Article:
“I would send manuscripts in the mail and would have to wait six months to a year to hear back about it, so I’d just move on to the next story,” she said. “One picture book bounced around and took 17 years before anything happened. Every book has its own journey and history.”
It’s a vulnerable process to get work onto a published page, Kathi said, especially when you put your emotions into a story. She said you want people to respond in extremes to your writing because it means you’ve touched them.
“It requires a thick skin to put it out there, and you have to love the work,” she said. “People will either love the story or they’ll hate it, and I’ve seen how one bad review can haunt you — but it’s a risk you take. When you make people respond and think, it means you touched something in them, and that’s really freeing.”
The Human Heart of Liberal Arts
The transparent, hard work Kathi has put into her stories has paid off. She’s published close to 50 books and has won numerous awards. She noted the awards she received for her first novel, the National Book Award Finalist and Newbery Honor Book distinction given to The Underneath, felt most significant.
“Winning parents’ and children’s choice awards feels really gratifying,” she said. “I got stuck with the plot of The Underneath, and had to make myself keep writing it in small significant scenes, so it was great to be rewarded for that.”
You would think after such a notable career, one might be content to be finished; but Kathi shows little sign of stopping. A teacher at heart, she spent a few years teaching an upper-level course on writing for children at Texas A&M, and loved it. Today, she continues teaching in the Master of Fine Arts writing program at Vermont College of Fine Arts. She firmly believes the key to being a good writer is to always be a student.
“I still attend writing classes and workshops every year. My advice to young writers is to read everything. Write like your fingers are on fire — quickly and a lot,” she said. “There’s always something new to learn. Every book and writer has something to teach me.”
Kathi said many of her students over the years would ask her why she believes the liberal arts are useful, and the prevalence of that question has shown her just how shortchanged the liberal arts are.
She views all College of Liberal Arts departments — history, anthropology, psychology — as studies of various aspects of the overarching human story, and even non-liberal arts colleges come back to a human core. Studying in the college will help a person in their professional life no matter what they decide to do, she said.
“The liberal arts has a human core. We are storytellers because we ourselves are stories,” she said. “I think it’s something we’ve really lost sight of… which leads us to not listening to each other. We shout, but we don’t listen. Liberal arts is the study of our human story, which teaches us listening, contemplating, and looking underneath the human experience.”
Nestled into their cozy and colorful College Station cottage, Kathi and Ken remain passionate about the arts and humanities in their everyday lives (after all, Kathi is a writer, Ken is in a band, and their sons are jazz musicians). They believe Texas A&M gave them a solid grounding for the wonderful stories that have filled their lives and are now displayed throughout their home. Supporting the College of Liberal Arts is a way to honor stories like Kathi’s, and to allow new stories to be written.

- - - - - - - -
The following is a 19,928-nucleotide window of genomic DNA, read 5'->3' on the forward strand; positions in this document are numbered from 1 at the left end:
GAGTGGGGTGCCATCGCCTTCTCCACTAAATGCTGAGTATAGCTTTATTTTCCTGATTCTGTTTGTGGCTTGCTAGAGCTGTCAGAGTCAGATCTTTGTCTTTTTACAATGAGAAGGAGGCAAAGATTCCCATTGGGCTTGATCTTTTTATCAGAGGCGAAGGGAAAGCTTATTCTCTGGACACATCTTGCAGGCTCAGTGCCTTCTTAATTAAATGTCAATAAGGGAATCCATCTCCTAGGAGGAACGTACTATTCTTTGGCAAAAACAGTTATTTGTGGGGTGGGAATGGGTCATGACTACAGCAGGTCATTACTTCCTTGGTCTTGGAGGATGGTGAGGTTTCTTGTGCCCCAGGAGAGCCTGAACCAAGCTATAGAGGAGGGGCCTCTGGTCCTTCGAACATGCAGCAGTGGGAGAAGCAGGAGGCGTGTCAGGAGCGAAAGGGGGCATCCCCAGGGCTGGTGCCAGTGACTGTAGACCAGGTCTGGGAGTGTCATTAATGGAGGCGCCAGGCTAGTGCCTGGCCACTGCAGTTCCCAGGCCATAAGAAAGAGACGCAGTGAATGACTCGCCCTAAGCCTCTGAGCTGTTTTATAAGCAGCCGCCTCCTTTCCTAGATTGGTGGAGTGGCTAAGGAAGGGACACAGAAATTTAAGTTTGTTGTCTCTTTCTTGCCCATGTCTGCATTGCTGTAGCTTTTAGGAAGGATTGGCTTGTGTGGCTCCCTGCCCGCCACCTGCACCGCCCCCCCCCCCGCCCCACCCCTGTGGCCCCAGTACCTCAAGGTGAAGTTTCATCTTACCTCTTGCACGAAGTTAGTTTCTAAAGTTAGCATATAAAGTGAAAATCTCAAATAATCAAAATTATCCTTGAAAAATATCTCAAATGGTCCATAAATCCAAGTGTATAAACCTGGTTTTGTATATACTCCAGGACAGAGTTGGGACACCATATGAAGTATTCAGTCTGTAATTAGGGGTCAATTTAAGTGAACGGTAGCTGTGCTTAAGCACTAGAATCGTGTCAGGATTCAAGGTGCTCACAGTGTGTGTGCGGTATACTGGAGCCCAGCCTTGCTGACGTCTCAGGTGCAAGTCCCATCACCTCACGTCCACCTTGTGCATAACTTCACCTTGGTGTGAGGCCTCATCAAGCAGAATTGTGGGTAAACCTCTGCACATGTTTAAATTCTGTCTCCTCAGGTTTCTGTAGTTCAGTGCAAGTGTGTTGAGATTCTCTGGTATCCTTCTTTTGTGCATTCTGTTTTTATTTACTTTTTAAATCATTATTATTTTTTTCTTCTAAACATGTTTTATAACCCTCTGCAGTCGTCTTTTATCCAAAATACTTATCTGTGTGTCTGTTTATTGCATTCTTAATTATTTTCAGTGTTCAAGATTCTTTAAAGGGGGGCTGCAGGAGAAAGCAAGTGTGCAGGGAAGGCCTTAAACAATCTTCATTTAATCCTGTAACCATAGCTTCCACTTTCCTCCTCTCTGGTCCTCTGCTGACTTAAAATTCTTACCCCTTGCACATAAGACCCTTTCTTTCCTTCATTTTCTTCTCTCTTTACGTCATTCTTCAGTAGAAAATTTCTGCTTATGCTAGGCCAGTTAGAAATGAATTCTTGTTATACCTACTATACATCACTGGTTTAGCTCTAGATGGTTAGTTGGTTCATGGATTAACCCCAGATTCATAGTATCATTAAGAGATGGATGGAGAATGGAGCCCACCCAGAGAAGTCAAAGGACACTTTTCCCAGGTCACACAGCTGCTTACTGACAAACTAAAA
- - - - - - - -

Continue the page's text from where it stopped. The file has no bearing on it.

“I felt safe [in the College of Liberal Arts], like I was allowed to say what I needed to say,” Kathi said. “I was given the ability to tell a story, absorb it, react to it, and most importantly, honor the stories of others. The College of Liberal Arts showed me that there’s something really powerful about a good story.”
The story of Kathi Appelt found its triumph from a foundation in the Texas A&M College of Liberal Arts. Like hers, there are many other stories simply waiting to be written — championing and funding the liberal arts ensures these stories have the opportunity to be told to the world.
Start an Aggie’s Story
Without the support Kathi received from generous donors, her stories would still be waiting to be written. There are many “Kathis” who need an Aggie hero to help get their story started. It is easier to be that hero than you may think. Here are three ways to empower students to start their stories in the College of Liberal Arts.
Endowment Level Gift
This is a $25,000+ gift to the College of Liberal Arts through the Texas A&M Foundation. It starts your Aggie legacy and will continue to serve students long after you’re gone.
Estate plan gift
This means your gift is written into your retirement accounts, will, life insurance policy, or the like. It is important that you get the language used in this documentation correct, which is why the Texas A&M Foundation is happy to help you support both your family and your passion for Texas A&M University after your lifetime when you document an estate plan gift.
Immediate Impact Scholarship
Immediate impact scholarships are exactly what they sound like. They are one-time scholarships given as soon as possible to the recipient. They require a minimum gift of $1,000; however, the impact you make in students’ lives increases as you increase the amount you give.
Learn more about these and other giving opportunities or make a gift by visiting txamfoundation.com. You can also empower Aggie stories by contacting Larry Walker, senior director of development, at firstname.lastname@example.org or Andrew Millar, director of development at email@example.com.